rm -i -- *

Problem solved?

Normal programs should stop processing options after a (standalone) "--" and take everything following it as regular parameters. getopt and similar libraries handle this automatically.

I really wouldn't class the "use of wildcards" as a security risk - the security risk is the developer that doesn't know what he's doing.
Would command line handling be a security risk, if someone would add a --superuser-rm option to his code and execute "rm -rf /" as root immediately afterwards?

about 2 months ago
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Why Amazon Might Want a Big Piece of the Smartphone Market

beh Re:In other news (61 comments)

Think about it this way - before Apple made their inroads into the phone market, the dominant players were companies you don't even hear much about as phone makers any more (Nokia, Ericsson, ...) and back then people thought, Apple wouldn't be able to make any significant inroads into that market either.

In fact, they pretty much disrupted the entire sector in the process - they may not be the market leader by market share, but they managed to build up and retain the "premium" brand image in the market - and keep the highest share of profits in that market.

As for Amazon - there are two things at play here: Sure, anyone can install amazon's app on the iphone - but it doesn't come pre-installed; the iTunes store does; so on the app side, they can only profit from people who go and install their app first - and somehow I can't see Jeff Bezos talking Apple into _please_ include the Amazon store into the default apps on the phone. Apple would probably rather start entering Amazon's business rather than allowing amazon to add an app to the base iOS which will be in part competition to the iTunes store.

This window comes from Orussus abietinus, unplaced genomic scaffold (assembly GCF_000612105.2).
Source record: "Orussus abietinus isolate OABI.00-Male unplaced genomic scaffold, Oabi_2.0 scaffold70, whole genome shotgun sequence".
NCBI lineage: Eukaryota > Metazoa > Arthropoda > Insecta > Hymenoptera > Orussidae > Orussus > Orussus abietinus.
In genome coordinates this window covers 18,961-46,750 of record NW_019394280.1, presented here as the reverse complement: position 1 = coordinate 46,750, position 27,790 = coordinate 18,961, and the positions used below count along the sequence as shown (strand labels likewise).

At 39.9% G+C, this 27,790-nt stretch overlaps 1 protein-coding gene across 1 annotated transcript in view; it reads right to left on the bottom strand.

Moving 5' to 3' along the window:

Secondly, I would expect Apple to move more into the cloud market - which will be tied in nicely with iOS - and which might end up being a threat to Amazon's cloud services.

Amazon is large enough and has the technical background to try and successfully bring a new phone to the market - I'm not quite sure, though, whether they have something really new to bring to the table that others don't have and which would allow them to disrupt the market in a way large enough to make it pay off...

about 2 months ago
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How Tim Cook Is Filling Steve Jobs's Shoes

beh Re:Creativity vs innovation (209 comments)

I think the problem is more that many (most?) people seem to think that being creative and being innovative is the same thing. It isn't.

Steve Jobs may not have been the most creative person on the planet - but he was possibly one of the most innovative.

It's all well and good if you think of an idea on how to beat cancer - but the idea is nothing if you can't realize it.

Maybe Xerox had the first graphical user interface - but they had fairly little idea on what to do with it - Jobs did - and while many people will happily point out that Xerox had a mouse and GUI before Apple got there (and they're right) - how many can honestly say they had heard of a mouse and graphical user interfaces BEFORE they had seen one on an Apple computer or one of the countless GUIs that followed?